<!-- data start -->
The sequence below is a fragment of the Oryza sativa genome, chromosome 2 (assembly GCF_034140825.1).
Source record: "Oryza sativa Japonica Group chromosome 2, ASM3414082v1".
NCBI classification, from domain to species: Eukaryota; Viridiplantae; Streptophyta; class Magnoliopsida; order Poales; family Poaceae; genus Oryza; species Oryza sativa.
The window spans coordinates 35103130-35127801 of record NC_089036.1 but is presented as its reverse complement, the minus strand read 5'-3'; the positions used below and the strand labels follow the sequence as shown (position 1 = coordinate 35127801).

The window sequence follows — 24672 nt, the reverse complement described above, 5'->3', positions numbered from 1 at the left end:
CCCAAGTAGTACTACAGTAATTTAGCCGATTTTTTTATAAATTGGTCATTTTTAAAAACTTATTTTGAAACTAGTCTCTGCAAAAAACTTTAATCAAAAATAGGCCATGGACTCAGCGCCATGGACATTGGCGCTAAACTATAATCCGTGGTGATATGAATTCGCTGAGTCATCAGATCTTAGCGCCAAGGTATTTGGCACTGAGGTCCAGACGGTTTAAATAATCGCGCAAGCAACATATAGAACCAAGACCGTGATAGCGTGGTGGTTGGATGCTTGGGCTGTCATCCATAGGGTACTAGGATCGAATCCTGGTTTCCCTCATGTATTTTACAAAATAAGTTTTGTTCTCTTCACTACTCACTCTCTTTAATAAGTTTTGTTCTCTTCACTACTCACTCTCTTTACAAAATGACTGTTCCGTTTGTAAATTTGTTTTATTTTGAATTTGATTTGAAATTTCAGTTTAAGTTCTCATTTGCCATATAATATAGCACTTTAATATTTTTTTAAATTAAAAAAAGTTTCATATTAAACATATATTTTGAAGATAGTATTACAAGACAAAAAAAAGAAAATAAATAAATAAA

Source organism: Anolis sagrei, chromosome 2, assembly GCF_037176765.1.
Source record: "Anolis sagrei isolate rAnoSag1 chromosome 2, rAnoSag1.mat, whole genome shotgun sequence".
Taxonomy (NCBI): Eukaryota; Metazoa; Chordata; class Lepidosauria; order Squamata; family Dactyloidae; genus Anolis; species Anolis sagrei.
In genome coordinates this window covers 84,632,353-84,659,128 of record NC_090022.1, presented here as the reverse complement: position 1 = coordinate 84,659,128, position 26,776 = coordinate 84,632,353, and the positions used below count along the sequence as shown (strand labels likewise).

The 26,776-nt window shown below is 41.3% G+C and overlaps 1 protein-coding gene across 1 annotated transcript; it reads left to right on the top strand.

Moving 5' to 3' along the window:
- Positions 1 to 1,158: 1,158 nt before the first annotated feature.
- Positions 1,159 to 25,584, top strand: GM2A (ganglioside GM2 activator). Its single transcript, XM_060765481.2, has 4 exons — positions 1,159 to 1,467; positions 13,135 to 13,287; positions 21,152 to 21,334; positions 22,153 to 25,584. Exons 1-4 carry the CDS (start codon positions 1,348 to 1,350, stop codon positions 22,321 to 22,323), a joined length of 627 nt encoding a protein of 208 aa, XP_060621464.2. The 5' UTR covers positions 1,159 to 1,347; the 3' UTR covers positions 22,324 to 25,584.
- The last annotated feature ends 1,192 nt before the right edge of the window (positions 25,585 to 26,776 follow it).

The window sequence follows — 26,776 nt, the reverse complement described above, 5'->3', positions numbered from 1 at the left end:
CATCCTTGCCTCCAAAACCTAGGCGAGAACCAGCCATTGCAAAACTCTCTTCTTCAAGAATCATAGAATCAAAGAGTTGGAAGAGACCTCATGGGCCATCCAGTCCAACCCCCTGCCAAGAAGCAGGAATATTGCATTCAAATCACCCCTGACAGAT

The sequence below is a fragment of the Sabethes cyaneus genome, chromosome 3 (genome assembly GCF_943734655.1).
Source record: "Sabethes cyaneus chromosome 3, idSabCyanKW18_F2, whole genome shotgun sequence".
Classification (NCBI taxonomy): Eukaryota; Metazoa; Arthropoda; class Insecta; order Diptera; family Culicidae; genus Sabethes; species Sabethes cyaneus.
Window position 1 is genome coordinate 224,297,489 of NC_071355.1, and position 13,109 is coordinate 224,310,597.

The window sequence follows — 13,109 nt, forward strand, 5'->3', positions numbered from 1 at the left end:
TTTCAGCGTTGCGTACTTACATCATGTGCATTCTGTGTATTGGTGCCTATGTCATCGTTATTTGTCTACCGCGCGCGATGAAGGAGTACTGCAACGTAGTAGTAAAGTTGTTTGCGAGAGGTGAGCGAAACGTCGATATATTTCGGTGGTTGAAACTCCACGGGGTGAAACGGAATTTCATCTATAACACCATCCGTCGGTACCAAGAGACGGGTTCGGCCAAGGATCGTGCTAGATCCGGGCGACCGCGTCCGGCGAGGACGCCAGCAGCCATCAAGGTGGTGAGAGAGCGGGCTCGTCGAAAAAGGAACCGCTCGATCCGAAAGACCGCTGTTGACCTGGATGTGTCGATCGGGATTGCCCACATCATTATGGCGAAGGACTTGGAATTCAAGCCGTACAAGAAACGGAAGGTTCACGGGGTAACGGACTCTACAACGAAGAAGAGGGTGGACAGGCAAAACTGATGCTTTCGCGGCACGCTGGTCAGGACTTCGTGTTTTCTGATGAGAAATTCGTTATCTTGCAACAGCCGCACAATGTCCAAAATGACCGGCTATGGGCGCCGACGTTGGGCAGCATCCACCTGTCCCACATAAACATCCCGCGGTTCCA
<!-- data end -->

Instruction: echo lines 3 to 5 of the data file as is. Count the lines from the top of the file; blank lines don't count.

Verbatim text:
NCBI classification, from domain to species: Eukaryota; Viridiplantae; Streptophyta; class Magnoliopsida; order Poales; family Poaceae; genus Oryza; species Oryza sativa.
The window spans coordinates 35103130-35127801 of record NC_089036.1 but is presented as its reverse complement, the minus strand read 5'-3'; the positions used below and the strand labels follow the sequence as shown (position 1 = coordinate 35127801).

The window sequence follows — 24672 nt, the reverse complement described above, 5'->3', positions numbered from 1 at the left end: